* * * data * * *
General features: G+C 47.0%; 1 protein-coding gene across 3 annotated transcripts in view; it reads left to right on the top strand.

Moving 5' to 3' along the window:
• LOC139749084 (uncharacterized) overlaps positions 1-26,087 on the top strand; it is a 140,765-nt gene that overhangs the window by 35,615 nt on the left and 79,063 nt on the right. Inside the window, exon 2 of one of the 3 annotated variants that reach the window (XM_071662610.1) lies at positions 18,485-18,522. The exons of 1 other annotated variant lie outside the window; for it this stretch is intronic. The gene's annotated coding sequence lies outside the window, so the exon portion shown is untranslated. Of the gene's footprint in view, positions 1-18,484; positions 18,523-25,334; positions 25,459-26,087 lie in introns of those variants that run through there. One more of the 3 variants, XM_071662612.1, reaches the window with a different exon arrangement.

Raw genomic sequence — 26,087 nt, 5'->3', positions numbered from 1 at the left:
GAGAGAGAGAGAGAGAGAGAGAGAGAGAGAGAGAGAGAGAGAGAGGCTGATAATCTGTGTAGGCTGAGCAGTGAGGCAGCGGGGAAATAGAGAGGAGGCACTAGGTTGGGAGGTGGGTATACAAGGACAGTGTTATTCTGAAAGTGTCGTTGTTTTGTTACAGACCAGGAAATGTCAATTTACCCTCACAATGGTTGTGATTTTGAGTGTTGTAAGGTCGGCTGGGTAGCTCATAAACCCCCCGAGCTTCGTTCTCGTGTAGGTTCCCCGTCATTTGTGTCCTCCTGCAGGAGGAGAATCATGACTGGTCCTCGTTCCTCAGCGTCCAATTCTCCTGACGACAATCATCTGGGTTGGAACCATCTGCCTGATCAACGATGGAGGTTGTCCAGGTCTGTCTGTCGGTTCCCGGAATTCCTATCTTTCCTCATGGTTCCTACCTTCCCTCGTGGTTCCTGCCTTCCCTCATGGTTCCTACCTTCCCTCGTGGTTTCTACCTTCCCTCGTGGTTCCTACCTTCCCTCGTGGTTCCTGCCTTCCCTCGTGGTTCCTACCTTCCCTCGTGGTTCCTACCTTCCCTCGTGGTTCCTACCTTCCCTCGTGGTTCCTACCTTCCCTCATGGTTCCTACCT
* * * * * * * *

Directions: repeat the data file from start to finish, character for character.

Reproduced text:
General features: G+C 47.0%; 1 protein-coding gene across 3 annotated transcripts in view; it reads left to right on the top strand.

Moving 5' to 3' along the window:
• LOC139749084 (uncharacterized) overlaps positions 1-26,087 on the top strand; it is a 140,765-nt gene that overhangs the window by 35,615 nt on the left and 79,063 nt on the right. Inside the window, exon 2 of one of the 3 annotated variants that reach the window (XM_071662610.1) lies at positions 18,485-18,522. The exons of 1 other annotated variant lie outside the window; for it this stretch is intronic. The gene's annotated coding sequence lies outside the window, so the exon portion shown is untranslated. Of the gene's footprint in view, positions 1-18,484; positions 18,523-25,334; positions 25,459-26,087 lie in introns of those variants that run through there. One more of the 3 variants, XM_071662612.1, reaches the window with a different exon arrangement.

Raw genomic sequence — 26,087 nt, 5'->3', positions numbered from 1 at the left:
GAGAGAGAGAGAGAGAGAGAGAGAGAGAGAGAGAGAGAGAGAGAGGCTGATAATCTGTGTAGGCTGAGCAGTGAGGCAGCGGGGAAATAGAGAGGAGGCACTAGGTTGGGAGGTGGGTATACAAGGACAGTGTTATTCTGAAAGTGTCGTTGTTTTGTTACAGACCAGGAAATGTCAATTTACCCTCACAATGGTTGTGATTTTGAGTGTTGTAAGGTCGGCTGGGTAGCTCATAAACCCCCCGAGCTTCGTTCTCGTGTAGGTTCCCCGTCATTTGTGTCCTCCTGCAGGAGGAGAATCATGACTGGTCCTCGTTCCTCAGCGTCCAATTCTCCTGACGACAATCATCTGGGTTGGAACCATCTGCCTGATCAACGATGGAGGTTGTCCAGGTCTGTCTGTCGGTTCCCGGAATTCCTATCTTTCCTCATGGTTCCTACCTTCCCTCGTGGTTCCTGCCTTCCCTCATGGTTCCTACCTTCCCTCGTGGTTTCTACCTTCCCTCGTGGTTCCTACCTTCCCTCGTGGTTCCTGCCTTCCCTCGTGGTTCCTACCTTCCCTCGTGGTTCCTACCTTCCCTCGTGGTTCCTACCTTCCCTCGTGGTTCCTACCTTCCCTCATGGTTCCTACCT